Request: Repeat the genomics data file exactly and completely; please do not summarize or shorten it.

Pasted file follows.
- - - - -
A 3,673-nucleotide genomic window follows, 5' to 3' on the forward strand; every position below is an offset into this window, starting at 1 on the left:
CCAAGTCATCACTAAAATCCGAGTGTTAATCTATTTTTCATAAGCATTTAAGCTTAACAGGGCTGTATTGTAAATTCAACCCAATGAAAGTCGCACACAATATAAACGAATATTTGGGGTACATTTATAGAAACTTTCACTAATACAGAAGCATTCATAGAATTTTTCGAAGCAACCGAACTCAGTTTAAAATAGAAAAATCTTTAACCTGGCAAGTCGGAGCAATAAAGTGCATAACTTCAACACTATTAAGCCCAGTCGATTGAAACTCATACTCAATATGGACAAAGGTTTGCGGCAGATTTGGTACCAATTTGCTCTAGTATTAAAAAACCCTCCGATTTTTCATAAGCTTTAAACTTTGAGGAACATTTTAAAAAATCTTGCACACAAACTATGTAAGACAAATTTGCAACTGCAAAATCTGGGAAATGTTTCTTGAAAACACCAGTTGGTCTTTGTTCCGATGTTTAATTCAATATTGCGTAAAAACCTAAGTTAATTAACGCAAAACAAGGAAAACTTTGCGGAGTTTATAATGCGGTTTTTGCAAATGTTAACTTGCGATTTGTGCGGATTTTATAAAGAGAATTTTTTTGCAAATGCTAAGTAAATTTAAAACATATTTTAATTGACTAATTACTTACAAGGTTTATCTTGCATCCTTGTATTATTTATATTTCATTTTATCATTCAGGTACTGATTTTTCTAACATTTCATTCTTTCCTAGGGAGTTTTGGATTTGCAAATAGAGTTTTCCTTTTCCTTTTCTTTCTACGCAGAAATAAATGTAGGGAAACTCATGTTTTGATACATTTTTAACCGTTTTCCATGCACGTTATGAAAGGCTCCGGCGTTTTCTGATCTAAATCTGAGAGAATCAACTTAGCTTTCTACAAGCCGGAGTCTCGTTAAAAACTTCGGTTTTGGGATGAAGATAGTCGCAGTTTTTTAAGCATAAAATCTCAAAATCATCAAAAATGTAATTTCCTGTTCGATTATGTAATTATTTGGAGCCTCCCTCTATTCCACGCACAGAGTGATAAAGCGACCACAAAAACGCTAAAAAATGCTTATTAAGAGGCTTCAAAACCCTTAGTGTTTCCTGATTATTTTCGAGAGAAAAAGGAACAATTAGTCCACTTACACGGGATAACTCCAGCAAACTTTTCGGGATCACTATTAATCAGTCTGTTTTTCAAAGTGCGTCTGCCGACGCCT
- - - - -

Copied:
A 3,673-nucleotide genomic window follows, 5' to 3' on the forward strand; every position below is an offset into this window, starting at 1 on the left:
CCAAGTCATCACTAAAATCCGAGTGTTAATCTATTTTTCATAAGCATTTAAGCTTAACAGGGCTGTATTGTAAATTCAACCCAATGAAAGTCGCACACAATATAAACGAATATTTGGGGTACATTTATAGAAACTTTCACTAATACAGAAGCATTCATAGAATTTTTCGAAGCAACCGAACTCAGTTTAAAATAGAAAAATCTTTAACCTGGCAAGTCGGAGCAATAAAGTGCATAACTTCAACACTATTAAGCCCAGTCGATTGAAACTCATACTCAATATGGACAAAGGTTTGCGGCAGATTTGGTACCAATTTGCTCTAGTATTAAAAAACCCTCCGATTTTTCATAAGCTTTAAACTTTGAGGAACATTTTAAAAAATCTTGCACACAAACTATGTAAGACAAATTTGCAACTGCAAAATCTGGGAAATGTTTCTTGAAAACACCAGTTGGTCTTTGTTCCGATGTTTAATTCAATATTGCGTAAAAACCTAAGTTAATTAACGCAAAACAAGGAAAACTTTGCGGAGTTTATAATGCGGTTTTTGCAAATGTTAACTTGCGATTTGTGCGGATTTTATAAAGAGAATTTTTTTGCAAATGCTAAGTAAATTTAAAACATATTTTAATTGACTAATTACTTACAAGGTTTATCTTGCATCCTTGTATTATTTATATTTCATTTTATCATTCAGGTACTGATTTTTCTAACATTTCATTCTTTCCTAGGGAGTTTTGGATTTGCAAATAGAGTTTTCCTTTTCCTTTTCTTTCTACGCAGAAATAAATGTAGGGAAACTCATGTTTTGATACATTTTTAACCGTTTTCCATGCACGTTATGAAAGGCTCCGGCGTTTTCTGATCTAAATCTGAGAGAATCAACTTAGCTTTCTACAAGCCGGAGTCTCGTTAAAAACTTCGGTTTTGGGATGAAGATAGTCGCAGTTTTTTAAGCATAAAATCTCAAAATCATCAAAAATGTAATTTCCTGTTCGATTATGTAATTATTTGGAGCCTCCCTCTATTCCACGCACAGAGTGATAAAGCGACCACAAAAACGCTAAAAAATGCTTATTAAGAGGCTTCAAAACCCTTAGTGTTTCCTGATTATTTTCGAGAGAAAAAGGAACAATTAGTCCACTTACACGGGATAACTCCAGCAAACTTTTCGGGATCACTATTAATCAGTCTGTTTTTCAAAGTGCGTCTGCCGACGCCT